• Maintenance of the ukp and uks milling wheat classifications to make it easier for overseas buyers to choose milling wheat for bread or biscuits, at the required specification, without needing detailed knowledge of UK varieties
  • Running annual outward missions to overseas markets to provide importers and millers with independent information about UK-grown cereals (quality and quantity)
  • Acting as an official body to secure agreements with government bodies in overseas markets to overcome barriers to trade or develop new markets, such as working with Chinese officials on trade protocols for barley
  • Identification of opportunities for feed barley in the Middle East and North Africa (MENA) region – which receives most of the UK’s exported feed barley
  • Production of intelligence reports for the UK’s main export markets – Spain, Portugal, Algeria, Morocco and China – and competitor countries – Russia, Australia, Argentina, France, Romania and Bulgaria

4. Digital grain passport

The combinable crops grain passport is an essential part of UK assurance systems. We aim to make sure that it continues to meet the requirements of modern supply chains. The digital passport will provide real-time feedback on grain quality and information on load statuses (e.g. collected and delivered). The system will save growers time and improve product traceability. The efficient and effective use of data will also help drive a more profitable industry.

Activities include:

  • Collaboration with industry to develop, pilot and roll out a digital grain passport to help replace the paper-based system
  • Ensuring that the system benefits farmers and the wider supply chain

(B) Tackling pest, weed and disease pressures with less chemistry available, and implement greater integrated pest management (IPM)

1. Adapting to chemical loss with adoption of IPM practice

We aim to increase the uptake of integrated pest management (IPM) best practice to enable farmers to manage pests, weeds and diseases, through targeted investment in research, tools and the provision of independent and easy-to-use guidance.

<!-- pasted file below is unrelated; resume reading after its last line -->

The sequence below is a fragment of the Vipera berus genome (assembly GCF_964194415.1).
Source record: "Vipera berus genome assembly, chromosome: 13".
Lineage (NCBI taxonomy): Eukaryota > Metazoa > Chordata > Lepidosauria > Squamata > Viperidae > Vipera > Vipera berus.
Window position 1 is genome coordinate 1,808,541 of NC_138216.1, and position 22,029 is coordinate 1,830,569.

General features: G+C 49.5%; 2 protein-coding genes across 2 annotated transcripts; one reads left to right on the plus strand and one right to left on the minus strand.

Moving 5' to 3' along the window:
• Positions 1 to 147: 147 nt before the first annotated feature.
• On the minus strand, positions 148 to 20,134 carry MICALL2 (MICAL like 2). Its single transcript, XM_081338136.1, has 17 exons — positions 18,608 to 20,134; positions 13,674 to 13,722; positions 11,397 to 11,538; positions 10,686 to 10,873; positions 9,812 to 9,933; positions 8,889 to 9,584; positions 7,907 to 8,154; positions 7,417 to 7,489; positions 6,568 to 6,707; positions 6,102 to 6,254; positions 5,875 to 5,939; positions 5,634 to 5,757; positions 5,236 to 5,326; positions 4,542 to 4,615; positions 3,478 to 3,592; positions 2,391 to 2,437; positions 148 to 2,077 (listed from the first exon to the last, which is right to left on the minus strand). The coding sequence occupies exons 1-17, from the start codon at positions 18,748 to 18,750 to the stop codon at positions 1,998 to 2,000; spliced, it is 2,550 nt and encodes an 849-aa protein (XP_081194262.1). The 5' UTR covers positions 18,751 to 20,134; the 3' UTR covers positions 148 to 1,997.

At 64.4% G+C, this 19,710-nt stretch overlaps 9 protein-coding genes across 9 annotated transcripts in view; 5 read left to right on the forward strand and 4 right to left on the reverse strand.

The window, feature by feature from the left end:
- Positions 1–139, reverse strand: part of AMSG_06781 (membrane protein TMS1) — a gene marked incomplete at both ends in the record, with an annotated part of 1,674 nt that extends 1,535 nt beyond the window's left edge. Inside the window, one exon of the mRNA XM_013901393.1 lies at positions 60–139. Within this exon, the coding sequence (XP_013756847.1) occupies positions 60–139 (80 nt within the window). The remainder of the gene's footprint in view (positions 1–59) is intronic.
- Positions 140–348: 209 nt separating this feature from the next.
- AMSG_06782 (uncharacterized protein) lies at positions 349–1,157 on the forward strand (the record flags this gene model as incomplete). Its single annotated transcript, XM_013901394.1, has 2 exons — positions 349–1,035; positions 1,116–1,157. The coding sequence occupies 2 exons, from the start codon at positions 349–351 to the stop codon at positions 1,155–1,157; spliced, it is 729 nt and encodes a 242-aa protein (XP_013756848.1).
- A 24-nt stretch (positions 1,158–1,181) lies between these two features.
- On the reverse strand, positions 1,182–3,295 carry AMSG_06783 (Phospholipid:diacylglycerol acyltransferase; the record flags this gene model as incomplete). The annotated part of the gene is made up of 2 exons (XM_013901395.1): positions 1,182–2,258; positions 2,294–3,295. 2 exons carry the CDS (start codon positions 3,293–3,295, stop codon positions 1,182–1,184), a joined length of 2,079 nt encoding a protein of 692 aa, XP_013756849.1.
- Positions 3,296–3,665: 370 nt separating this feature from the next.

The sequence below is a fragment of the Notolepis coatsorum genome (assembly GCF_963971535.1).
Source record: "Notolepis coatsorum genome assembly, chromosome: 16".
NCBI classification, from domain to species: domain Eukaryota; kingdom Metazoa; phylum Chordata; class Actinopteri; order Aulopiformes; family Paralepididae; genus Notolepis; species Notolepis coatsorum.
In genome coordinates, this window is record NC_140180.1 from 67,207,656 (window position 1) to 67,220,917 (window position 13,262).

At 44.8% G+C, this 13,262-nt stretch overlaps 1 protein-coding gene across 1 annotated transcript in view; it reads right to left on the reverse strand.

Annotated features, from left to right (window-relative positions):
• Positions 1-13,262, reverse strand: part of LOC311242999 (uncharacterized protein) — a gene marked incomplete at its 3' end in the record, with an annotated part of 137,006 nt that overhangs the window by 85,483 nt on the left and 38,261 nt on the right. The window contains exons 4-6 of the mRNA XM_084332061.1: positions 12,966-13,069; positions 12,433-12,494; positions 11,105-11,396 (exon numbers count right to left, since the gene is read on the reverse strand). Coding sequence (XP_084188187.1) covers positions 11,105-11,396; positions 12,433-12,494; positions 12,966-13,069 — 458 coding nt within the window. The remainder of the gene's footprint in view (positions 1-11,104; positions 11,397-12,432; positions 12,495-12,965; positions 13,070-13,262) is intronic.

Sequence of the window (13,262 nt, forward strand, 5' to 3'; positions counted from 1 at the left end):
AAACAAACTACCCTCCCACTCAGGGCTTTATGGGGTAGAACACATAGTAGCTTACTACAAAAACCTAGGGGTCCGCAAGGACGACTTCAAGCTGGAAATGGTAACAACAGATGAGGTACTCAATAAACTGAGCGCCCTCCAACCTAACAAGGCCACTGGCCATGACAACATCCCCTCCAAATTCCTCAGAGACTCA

Activities include:

2. Our Recommended Lists (RL) information

We aim to provide farmers, and the wider industry, with independent and robust information on cereals and oilseeds varietal performance to enable informed selection decisions. A foundation of IPM, the RL helps to underpin profitable and sustainable production.

Activities include:

  • Investment in field trials, tests and data analysis to provide information on yield and quality performance, agronomic features (including disease resistance) and market options
  • Recommendation of new cereal and oilseeds varieties with positive agronomic and quality characteristics
  • Delivery of knowledge direct to farmers via the RL booklet, RL app, variety selection tools and harvest results

(C) Soil health and the Nutrient Management Guide (RB209)

1. Management of soil health and our Nutrient Management Guide (RB209)

Soil health: We aim to help farmers build healthy soils, which are inherently more resilient and offer greater management flexibility, by providing independent information on how farmers can maximise profitability while minimising environmental impact.

Activities include:

  • Creation and delivery of practical soil management information, via our GREATsoils activity – covering a wide range of topics: from soil biology, crop establishment and cultivations, to soil assessments
  • Investment in research to help growers maintain and improve the productivity of UK agricultural systems, through better understanding of soil health
  • Publication of a ‘soil health scorecard’ approach to aid with the routine monitoring of soil health – developed as part of our Soil Biology and Soil Health Partnership

RB209: We aim to provide robust and independent evidence to help you make the most of organic materials and balance the benefits of fertiliser use against the costs – both economic and environmental.

Activities include:

  • Investment in nutrient management research to help ensure guidance takes into consideration the latest commercial practice and market prices
  • Analysis of research results and development of revised guidance based on robust evidence
  • Regular revision of the Nutrient Management Guide (RB209) to reflect the latest guidance. The 2022 RB209 edition is based on the results of several recently completed research projects